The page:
COMPUTING

HP-Tsinghua Holdings venture could dominate US$136 billion enterprise hardware market

PUBLISHED : Friday, 22 May, 2015, 6:03pm
UPDATED : Friday, 22 May, 2015, 11:41pm

Hewlett-Packard's new joint venture with state-owned Tsinghua Holdings could become the new 800-pound dragon in mainland China's US$136 billion enterprise technology market, while ushering in a new model of cooperation between local and multinational players.

That alliance, which was announced on Thursday, will see Tsinghua subsidiary Unisplendour Corp pay US$2.3 billion to acquire a 51 per cent stake in a new company called H3C, which comprise HP's server, storage and technology services businesses in mainland China and its networking equipment unit H3C Technologies.

Analysts at technology research firm IDC predicted the joint venture to emerge as mainland China's second-biggest supplier of enterprise servers, storage systems and networking equipment, behind domestic market leader Huawei Technologies.

"Once this deal [is completed], the new H3C will become a state-owned shareholding company," said Thomas Zhou, the senior research manager for enterprise systems at IDC.

"If the new H3C can effectively manage the transition, it will emerge as one of the most competitive vendors in China's enterprise business market."

In that market segment, H3C would corner a 16.5 per cent share. That would make its slice of the market bigger than those of International Business Machines (IBM), Inspur, Cisco Systems and Lenovo Group.

Zhou forecast the enterprise market for servers, storage systems and networking equipment in mainland China will reach US$16.9 billion this year, up from US$15.4 billion last year.

HP is the third-largest server supplier on the mainland, with a 15 per cent market share. It is also the fourth-biggest supplier of enterprise storage systems.

The old H3C is the leading provider of enterprise wireless local area network equipment in mainland China and the No 3 supplier of routers.

The Unisplendour acquisition is expected to be closed by the end of this year, subject to regulatory approvals and other conditions.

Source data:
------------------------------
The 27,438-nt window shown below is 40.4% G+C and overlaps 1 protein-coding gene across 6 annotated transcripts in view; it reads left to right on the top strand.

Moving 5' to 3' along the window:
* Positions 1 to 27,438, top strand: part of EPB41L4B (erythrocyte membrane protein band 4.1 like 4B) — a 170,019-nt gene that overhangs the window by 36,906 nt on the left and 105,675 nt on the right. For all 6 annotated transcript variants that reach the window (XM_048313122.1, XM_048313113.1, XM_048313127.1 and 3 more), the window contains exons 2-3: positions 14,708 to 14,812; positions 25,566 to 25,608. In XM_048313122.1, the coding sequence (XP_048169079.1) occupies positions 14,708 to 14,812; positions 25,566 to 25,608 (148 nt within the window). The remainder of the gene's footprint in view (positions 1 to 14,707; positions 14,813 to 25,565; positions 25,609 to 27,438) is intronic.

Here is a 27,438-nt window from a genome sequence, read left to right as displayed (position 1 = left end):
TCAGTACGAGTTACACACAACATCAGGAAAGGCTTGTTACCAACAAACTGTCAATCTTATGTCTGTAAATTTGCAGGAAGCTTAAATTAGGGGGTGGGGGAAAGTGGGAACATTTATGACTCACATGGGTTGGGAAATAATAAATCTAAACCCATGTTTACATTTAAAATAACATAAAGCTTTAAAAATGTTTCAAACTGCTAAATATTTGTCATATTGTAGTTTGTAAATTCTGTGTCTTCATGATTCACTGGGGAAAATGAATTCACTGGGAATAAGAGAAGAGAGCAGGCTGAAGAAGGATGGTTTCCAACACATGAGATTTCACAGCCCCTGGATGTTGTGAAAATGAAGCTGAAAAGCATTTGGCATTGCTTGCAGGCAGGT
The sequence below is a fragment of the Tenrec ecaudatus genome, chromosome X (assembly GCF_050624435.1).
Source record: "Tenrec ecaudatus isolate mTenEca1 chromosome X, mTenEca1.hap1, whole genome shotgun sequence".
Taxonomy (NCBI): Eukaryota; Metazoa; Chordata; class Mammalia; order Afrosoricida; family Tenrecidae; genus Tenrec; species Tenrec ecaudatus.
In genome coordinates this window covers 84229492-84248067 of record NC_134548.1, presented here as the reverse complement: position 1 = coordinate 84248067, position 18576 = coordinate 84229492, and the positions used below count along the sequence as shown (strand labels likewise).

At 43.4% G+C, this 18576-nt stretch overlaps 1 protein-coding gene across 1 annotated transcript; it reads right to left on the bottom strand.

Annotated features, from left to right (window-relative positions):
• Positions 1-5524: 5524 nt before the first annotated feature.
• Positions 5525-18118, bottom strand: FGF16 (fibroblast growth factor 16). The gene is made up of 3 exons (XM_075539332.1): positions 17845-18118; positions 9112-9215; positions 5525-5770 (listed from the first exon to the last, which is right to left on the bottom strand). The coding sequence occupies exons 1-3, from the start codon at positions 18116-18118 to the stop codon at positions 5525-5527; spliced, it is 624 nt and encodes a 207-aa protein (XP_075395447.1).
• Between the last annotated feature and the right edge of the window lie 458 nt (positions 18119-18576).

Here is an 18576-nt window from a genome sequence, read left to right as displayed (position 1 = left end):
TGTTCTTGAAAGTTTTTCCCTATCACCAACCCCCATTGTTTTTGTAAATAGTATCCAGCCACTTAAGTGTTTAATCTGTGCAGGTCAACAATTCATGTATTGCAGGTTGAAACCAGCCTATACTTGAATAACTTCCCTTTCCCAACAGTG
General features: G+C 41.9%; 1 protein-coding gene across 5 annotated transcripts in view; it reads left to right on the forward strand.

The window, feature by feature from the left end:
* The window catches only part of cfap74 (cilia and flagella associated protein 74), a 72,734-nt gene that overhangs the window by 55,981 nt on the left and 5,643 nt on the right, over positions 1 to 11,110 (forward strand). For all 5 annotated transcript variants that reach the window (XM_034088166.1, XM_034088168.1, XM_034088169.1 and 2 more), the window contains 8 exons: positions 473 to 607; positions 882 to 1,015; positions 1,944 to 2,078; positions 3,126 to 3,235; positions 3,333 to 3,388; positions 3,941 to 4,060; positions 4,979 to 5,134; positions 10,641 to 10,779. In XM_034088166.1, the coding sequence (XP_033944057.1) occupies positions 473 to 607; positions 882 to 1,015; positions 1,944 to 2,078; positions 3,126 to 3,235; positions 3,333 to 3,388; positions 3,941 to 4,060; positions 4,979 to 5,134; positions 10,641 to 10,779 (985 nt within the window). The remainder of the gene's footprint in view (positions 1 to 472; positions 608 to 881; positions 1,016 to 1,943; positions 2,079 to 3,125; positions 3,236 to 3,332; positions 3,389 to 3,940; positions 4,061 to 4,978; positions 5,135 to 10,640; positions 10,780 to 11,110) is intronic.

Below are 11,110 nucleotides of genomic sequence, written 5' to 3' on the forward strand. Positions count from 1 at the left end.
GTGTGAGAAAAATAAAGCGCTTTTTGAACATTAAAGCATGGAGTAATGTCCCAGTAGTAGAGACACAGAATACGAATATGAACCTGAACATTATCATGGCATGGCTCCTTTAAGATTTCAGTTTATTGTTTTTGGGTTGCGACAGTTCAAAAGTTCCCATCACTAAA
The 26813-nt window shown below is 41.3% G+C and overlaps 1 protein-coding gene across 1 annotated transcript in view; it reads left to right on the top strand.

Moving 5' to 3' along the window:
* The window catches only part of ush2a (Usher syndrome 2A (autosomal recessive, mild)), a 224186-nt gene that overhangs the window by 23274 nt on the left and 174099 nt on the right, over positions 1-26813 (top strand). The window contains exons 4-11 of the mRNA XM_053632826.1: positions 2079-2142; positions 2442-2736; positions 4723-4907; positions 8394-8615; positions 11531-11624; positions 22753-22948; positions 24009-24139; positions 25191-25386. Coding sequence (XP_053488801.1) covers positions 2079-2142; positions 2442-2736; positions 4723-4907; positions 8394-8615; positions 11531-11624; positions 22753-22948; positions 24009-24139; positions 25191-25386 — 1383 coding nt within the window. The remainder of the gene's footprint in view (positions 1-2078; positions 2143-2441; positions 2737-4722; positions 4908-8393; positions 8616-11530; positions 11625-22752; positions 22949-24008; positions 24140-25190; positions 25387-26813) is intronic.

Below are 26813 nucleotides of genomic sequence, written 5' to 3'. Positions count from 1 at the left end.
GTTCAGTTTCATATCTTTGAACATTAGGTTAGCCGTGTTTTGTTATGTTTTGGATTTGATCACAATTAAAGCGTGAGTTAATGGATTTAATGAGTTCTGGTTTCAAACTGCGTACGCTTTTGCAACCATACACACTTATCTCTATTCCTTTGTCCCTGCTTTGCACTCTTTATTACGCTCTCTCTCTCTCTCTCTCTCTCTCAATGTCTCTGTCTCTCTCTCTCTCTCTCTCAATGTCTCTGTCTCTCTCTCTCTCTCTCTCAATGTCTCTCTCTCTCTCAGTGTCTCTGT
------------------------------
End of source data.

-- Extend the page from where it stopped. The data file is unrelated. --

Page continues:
Lenovo president Gianfranco Lanci said on Thursday that the company was unfazed by HP's strategy.

"HP in the next six months is going to split [into two companies, HP Inc and HP Enterprise], which means they will go to the customer with two faces," Lanci said. "Lenovo has an integrated PC and server business to serve customers."

Forrester Research estimated total business and government spending on technology goods and services in mainland China will reach US$136 billion this year, up from US$124 billion last year, to remain the world's third-biggest behind the United States and Japan.

The forecast excluded telecommunications equipment and consumer technology sales.

Founded in 2003, H3C Technologies started as a joint venture between Huawei and United States-based networking equipment maker 3Com. Later, 3Com took control of the old H3C after acquiring Huawei's shares in the company.

In 2010, HP bought 3Com for US$2.7 billion and took over the operations of the old H3C, making it a sub-brand.

Steven Hu, research manager for networking at IDC, said the old H3C was challenged in implementing large networking projects, "especially those driven by the Chinese government", because of its foreign parent company. That was a problem even though the research and development, manufacturing and marketing operations of the old H3C are based in mainland China.

The change in shareholding is expected to benefit the new H3C amid current initiatives in mainland China's public sector to adopt more local technology suppliers.

Beijing's clampdown on the use of foreign information technology in the nation's public sector intensified in May last year when Washington indicted five Chinese military officers for industrial cyber-theft.

Revelations by whistle-blower Edward Snowden in June 2013 about US cyberspying also fanned distrust of foreign information-technology suppliers.

Kitty Fok, the managing director at IDC China, said the venture between HP and Unisplendour suggested the development of a new "model of cooperation between multinational and local vendors will lead to greater competition in the future".

Whether IBM, Cisco and other foreign technology suppliers follows HP's lead in mainland China remains to be seen.